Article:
Family Business is a film and photographic project about Epstein's father and the demise of the family furniture store.
I was 48 and living in New York when my mother called me about the fire. On a windy August night in 1999, two 12 year old boys had broken into a boarded up apartment building owned by my father in Holyoke Massachusetts and, for the hell of it, set it ablaze. The fire had spread, engulfing a 19th century Catholic church, then a city block.
The 15 million dollar lawsuit the church brought against him threatened to unravel my father's life. He had insufficient liability insurance. If he lost, my parents would be, in effect, after 50 years of a comfortable suburban life together, out on the street.
I had left Holyoke at 18 and gone home in the intervening years only for holiday dinners. Faced with the family crisis, I went back to help, but there was little I could do. I became possessed, however, by one simple question: how had my father, once owner of the largest furniture and appliance store in western New England and former Chamber of Commerce Businessman of the Year in 1974, ended up a character out of an Arthur Miller tragedy?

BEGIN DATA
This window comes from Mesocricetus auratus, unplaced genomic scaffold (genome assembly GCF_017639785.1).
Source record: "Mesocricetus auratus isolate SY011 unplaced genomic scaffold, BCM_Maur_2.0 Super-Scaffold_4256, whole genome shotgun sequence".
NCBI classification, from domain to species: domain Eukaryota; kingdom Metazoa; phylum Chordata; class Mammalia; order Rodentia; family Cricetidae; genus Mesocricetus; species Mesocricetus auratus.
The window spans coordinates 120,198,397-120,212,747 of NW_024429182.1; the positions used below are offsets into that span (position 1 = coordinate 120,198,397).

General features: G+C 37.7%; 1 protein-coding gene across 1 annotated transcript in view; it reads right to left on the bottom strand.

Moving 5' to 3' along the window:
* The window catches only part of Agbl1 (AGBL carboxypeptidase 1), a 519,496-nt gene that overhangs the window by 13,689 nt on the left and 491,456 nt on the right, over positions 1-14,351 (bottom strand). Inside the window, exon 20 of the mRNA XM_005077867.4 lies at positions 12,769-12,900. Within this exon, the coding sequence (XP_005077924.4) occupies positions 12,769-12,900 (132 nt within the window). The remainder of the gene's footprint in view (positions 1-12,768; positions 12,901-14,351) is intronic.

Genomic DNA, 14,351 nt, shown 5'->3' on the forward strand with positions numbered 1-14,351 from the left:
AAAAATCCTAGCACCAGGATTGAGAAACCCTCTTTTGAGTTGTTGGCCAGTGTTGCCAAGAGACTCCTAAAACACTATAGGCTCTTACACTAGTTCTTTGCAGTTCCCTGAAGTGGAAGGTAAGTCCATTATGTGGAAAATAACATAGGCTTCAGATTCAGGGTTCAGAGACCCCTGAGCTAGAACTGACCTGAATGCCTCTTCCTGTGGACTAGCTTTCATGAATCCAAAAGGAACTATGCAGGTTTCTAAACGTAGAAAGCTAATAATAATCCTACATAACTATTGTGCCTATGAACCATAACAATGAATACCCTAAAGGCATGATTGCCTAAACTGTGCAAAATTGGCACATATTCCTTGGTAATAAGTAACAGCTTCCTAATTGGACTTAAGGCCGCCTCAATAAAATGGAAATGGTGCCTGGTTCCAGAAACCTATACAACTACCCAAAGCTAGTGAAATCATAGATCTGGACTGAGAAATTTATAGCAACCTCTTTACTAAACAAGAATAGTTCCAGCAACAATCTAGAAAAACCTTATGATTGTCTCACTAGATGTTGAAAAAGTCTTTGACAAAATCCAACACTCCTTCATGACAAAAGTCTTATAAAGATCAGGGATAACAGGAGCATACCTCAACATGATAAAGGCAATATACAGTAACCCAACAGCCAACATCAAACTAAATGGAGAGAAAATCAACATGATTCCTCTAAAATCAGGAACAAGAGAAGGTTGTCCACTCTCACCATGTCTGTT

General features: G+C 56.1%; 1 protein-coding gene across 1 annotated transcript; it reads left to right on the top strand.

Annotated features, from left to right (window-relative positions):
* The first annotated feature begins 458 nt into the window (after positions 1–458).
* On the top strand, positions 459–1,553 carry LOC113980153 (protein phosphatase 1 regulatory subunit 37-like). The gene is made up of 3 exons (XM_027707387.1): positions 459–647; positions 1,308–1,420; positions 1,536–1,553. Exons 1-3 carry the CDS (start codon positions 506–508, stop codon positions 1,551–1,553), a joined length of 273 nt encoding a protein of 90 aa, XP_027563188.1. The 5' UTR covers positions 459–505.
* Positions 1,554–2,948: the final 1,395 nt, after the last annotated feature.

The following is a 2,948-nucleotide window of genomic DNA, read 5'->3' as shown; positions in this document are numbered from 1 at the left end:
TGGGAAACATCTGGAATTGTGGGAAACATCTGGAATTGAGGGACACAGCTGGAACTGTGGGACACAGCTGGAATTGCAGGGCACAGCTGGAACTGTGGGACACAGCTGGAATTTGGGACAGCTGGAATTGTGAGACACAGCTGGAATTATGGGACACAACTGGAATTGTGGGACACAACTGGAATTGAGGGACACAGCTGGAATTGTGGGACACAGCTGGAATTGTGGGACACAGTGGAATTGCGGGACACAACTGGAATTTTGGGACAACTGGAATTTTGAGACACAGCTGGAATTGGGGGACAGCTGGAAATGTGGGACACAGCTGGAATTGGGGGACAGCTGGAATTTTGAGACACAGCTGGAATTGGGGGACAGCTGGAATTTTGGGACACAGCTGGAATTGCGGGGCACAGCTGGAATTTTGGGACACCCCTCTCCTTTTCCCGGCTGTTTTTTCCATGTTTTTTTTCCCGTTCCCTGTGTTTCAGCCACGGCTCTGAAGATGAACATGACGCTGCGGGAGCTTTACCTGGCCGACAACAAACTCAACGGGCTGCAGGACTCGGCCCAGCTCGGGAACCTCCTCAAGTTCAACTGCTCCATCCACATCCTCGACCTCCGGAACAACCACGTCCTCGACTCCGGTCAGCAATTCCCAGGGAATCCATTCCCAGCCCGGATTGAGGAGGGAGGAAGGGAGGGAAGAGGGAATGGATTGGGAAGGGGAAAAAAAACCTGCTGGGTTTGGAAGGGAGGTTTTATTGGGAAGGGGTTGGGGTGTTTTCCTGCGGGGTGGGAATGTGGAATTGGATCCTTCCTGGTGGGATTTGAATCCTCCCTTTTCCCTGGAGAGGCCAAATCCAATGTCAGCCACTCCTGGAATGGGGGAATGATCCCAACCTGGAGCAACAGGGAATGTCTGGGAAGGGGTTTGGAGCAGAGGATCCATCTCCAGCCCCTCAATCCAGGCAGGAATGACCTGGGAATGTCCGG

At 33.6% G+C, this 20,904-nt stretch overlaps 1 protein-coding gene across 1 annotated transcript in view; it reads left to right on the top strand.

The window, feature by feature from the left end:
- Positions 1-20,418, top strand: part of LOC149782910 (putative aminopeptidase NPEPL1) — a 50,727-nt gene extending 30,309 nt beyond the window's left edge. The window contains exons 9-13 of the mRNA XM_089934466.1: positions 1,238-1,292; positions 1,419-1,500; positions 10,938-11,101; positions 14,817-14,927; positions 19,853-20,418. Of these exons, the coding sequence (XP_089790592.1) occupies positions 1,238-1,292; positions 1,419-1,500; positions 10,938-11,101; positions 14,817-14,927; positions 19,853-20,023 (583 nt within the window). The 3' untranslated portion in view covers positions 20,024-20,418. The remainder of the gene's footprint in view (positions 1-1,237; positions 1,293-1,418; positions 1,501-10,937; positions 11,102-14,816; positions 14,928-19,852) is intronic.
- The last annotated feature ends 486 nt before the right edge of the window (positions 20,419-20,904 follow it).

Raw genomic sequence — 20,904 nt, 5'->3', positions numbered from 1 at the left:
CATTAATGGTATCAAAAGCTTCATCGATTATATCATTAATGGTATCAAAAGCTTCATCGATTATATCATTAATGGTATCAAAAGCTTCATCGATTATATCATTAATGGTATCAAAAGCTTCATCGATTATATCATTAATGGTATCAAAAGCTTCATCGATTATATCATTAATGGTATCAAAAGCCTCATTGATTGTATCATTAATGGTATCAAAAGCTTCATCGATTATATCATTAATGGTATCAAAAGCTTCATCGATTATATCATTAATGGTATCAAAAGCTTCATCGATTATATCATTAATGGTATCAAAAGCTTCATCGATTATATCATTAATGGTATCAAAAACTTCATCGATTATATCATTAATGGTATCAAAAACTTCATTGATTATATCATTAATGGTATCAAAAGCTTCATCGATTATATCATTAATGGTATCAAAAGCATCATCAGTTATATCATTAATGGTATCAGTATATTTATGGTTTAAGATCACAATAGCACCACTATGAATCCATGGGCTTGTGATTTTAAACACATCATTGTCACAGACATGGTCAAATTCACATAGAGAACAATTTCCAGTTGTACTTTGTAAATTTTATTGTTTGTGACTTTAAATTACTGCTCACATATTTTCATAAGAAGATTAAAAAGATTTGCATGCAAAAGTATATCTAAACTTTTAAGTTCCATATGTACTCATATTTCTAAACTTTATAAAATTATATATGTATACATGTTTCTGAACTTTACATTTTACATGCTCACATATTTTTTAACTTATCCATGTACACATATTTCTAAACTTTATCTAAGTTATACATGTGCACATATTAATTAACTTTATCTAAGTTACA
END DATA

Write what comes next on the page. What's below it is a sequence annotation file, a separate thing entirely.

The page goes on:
The fire prompted me to make a series of large format photographs and a video installation about my father's life to better understand the path he had traveled. Crucial to his story is that of Holyoke itself. The commercial center died in the 70s, its customers gone to the new supermall. Holyoke became a crack-riddled, arson-wrought town. A recent wave of immigrants turned the formerly "white" downtown Hispanic. The culture clash resonates in the relationship between my Jewish American father and his Puerto Rican tenants and employees.
My father and his generation of men were and still are driven to fulfill an American Dream that had its epiphany in the fifties: Work hard=Do well. This project asks, when and how did that equation fail-for him, but also for a whole country of American Dreamers?
Mitch Epstein, from Family Business
Steidl published Family Business in the fall of 2003. The book's four chapters -store, property, town, home- combine photographs, video stills, video storyboards, archival material and text.